With snow on the ground, twinkling lights on the light standards and Christmas trees, and increased congestion at the malls and other shopping establishments, you would almost think that it’s getting close to Christmas.
I’m working on the assumption that it is still called Christmas, so for the remainder of this article I’ll use that name.
For many people the very name “Christmas” evokes a myriad of feelings and emotions, ranging from nostalgia, to joyfulness, to unsettledness, to sadness, even to anger; every emotion dependant on the experiences of the past.
For some, the experience was one of disruption, or chaos, or even violence, therefore their reaction would be one of sadness or anger. It’s almost hard for me to understand that anger could prevail many years after a bad experience, but I have met many people whose memories are anything but pleasant.
Also you have the happy shoppers, the effusive decorators, and the gushing emotionalists who spend as much on gifts and decorating as the annual budget of many small countries.
All this in an effort to sentimentalize a season as presented to us by people like Thomas Kincaid in his evocative art, not to mention the strenuous efforts of a little red fat man and his reindeer (he never could get that motorised vehicle to fly).
You can even have greetings sent to your child from Santa; just send a name, picture, and your Visa number (along with the three digit security number printed on the back of the card for anyone to see), to such and such an address. This is but an all out effort to find happiness at this time of year.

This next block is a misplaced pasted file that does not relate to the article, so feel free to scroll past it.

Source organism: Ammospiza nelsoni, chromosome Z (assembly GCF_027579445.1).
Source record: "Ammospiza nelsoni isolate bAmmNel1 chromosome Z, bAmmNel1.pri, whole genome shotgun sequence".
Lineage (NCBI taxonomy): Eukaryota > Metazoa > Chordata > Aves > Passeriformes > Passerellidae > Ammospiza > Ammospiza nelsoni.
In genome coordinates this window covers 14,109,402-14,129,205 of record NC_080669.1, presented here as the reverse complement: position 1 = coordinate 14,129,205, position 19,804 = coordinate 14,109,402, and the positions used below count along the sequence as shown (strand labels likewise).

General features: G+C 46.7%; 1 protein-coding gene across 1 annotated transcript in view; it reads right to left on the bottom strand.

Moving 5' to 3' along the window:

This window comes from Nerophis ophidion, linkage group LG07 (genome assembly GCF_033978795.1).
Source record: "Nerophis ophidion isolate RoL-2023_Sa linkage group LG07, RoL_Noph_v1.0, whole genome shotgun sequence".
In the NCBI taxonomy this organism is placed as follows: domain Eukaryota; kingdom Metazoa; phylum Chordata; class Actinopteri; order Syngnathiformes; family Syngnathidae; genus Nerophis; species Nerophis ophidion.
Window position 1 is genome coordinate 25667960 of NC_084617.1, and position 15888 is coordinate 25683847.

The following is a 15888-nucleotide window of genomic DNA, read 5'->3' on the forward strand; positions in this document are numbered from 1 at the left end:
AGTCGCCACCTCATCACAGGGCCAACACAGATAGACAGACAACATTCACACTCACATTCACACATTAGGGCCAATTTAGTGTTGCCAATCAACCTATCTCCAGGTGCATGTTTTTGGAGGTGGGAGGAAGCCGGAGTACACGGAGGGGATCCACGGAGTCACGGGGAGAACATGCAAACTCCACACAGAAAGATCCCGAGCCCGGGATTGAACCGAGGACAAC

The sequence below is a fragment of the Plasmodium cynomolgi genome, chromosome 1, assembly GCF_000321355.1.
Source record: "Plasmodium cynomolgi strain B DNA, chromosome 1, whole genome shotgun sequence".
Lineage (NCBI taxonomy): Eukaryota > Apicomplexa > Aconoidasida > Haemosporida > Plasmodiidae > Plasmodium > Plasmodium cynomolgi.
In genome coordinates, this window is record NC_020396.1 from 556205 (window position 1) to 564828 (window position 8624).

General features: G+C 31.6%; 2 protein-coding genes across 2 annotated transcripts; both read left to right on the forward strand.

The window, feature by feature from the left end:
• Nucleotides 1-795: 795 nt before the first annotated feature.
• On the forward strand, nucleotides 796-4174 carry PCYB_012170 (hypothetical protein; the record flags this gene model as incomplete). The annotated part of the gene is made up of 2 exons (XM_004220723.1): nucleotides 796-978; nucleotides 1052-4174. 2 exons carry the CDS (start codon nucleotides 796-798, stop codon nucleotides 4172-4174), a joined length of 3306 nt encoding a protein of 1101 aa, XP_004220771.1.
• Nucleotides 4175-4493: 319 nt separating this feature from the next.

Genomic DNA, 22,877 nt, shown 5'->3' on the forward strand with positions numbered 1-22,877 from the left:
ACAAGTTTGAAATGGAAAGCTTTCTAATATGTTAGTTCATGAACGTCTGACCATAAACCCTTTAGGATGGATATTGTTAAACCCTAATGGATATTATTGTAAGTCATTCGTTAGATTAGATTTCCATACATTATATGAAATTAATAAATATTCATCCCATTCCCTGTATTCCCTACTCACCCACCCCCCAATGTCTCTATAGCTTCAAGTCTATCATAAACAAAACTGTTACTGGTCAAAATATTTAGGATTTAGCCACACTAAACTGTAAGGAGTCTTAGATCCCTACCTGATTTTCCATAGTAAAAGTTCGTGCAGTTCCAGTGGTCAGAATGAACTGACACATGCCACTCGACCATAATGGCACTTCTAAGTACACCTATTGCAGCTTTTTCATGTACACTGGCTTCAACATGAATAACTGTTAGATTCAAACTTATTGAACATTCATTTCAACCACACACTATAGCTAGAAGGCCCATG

Then you have those who celebrate the birth of this season’s namesake; Jesus of Nazareth. For this group, there is a different emotion or feeling; hope. Hope for the future, even for their daily life.
At Potters Hands, we are on a daily basis, confronted with those who have lost all hope; they are filled with sadness, great anger, and an insatiable desire to find meaning for their existence.
I recently wrote about a young woman who had become a ward of the street. Shortly after that article, incidents happened in her life resulting from alcohol abuse that left her extremely angry and ashamed so that during a church service, during which she was inebriated, she exploded in fear, shame, and anger. Efforts by many to calm her only produced more “f” bombs than there were planes to carry them, so great was her anger.
Finally one of the ladies in our congregation approached her and calmly introduced herself to this young woman and asked if she could buy her some breakfast.
It was an extension of the grace we are taught about, and it was accepted. These two ended up spending the day together and this young woman learned about the hope that this grace extender lives with.
Since that day about three weeks ago, this young woman has not had a drink and is making a real effort to turn her life around. All because of a little bit of hope; hope that is the foundation of the season which we will soon celebrate. I pray that everyone who wants that hope finds it this Christmas.
As I see it.